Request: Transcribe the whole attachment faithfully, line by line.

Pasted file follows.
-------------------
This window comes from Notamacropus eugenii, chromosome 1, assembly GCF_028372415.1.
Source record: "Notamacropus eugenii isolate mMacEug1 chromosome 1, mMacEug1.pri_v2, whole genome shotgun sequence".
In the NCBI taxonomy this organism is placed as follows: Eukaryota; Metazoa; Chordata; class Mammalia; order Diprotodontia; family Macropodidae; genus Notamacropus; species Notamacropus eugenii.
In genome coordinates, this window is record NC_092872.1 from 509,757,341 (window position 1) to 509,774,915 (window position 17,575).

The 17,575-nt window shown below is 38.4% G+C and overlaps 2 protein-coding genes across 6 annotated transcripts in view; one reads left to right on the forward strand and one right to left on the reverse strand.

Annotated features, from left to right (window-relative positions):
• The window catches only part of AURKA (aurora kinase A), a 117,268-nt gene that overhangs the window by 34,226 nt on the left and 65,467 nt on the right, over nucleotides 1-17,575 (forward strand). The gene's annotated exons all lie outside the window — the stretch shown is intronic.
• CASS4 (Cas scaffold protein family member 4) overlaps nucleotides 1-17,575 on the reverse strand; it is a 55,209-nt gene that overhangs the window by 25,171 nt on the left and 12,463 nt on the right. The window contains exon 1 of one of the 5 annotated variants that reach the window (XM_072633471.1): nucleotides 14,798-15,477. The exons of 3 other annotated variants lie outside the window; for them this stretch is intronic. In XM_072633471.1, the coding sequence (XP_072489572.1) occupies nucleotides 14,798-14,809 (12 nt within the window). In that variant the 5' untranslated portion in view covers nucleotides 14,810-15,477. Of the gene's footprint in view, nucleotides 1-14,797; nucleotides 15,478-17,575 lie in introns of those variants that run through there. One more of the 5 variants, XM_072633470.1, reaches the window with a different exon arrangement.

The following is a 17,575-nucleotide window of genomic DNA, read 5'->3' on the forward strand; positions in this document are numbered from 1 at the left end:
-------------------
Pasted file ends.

This window comes from Notamacropus eugenii, chromosome 1, assembly GCF_028372415.1.
Source record: "Notamacropus eugenii isolate mMacEug1 chromosome 1, mMacEug1.pri_v2, whole genome shotgun sequence".
In the NCBI taxonomy this organism is placed as follows: Eukaryota; Metazoa; Chordata; class Mammalia; order Diprotodontia; family Macropodidae; genus Notamacropus; species Notamacropus eugenii.
In genome coordinates, this window is record NC_092872.1 from 509,757,341 (window position 1) to 509,774,915 (window position 17,575).

The 17,575-nt window shown below is 38.4% G+C and overlaps 2 protein-coding genes across 6 annotated transcripts in view; one reads left to right on the forward strand and one right to left on the reverse strand.

Annotated features, from left to right (window-relative positions):
• The window catches only part of AURKA (aurora kinase A), a 117,268-nt gene that overhangs the window by 34,226 nt on the left and 65,467 nt on the right, over nucleotides 1-17,575 (forward strand). The gene's annotated exons all lie outside the window — the stretch shown is intronic.
• CASS4 (Cas scaffold protein family member 4) overlaps nucleotides 1-17,575 on the reverse strand; it is a 55,209-nt gene that overhangs the window by 25,171 nt on the left and 12,463 nt on the right. The window contains exon 1 of one of the 5 annotated variants that reach the window (XM_072633471.1): nucleotides 14,798-15,477. The exons of 3 other annotated variants lie outside the window; for them this stretch is intronic. In XM_072633471.1, the coding sequence (XP_072489572.1) occupies nucleotides 14,798-14,809 (12 nt within the window). In that variant the 5' untranslated portion in view covers nucleotides 14,810-15,477. Of the gene's footprint in view, nucleotides 1-14,797; nucleotides 15,478-17,575 lie in introns of those variants that run through there. One more of the 5 variants, XM_072633470.1, reaches the window with a different exon arrangement.

The following is a 17,575-nucleotide window of genomic DNA, read 5'->3' on the forward strand; positions in this document are numbered from 1 at the left end: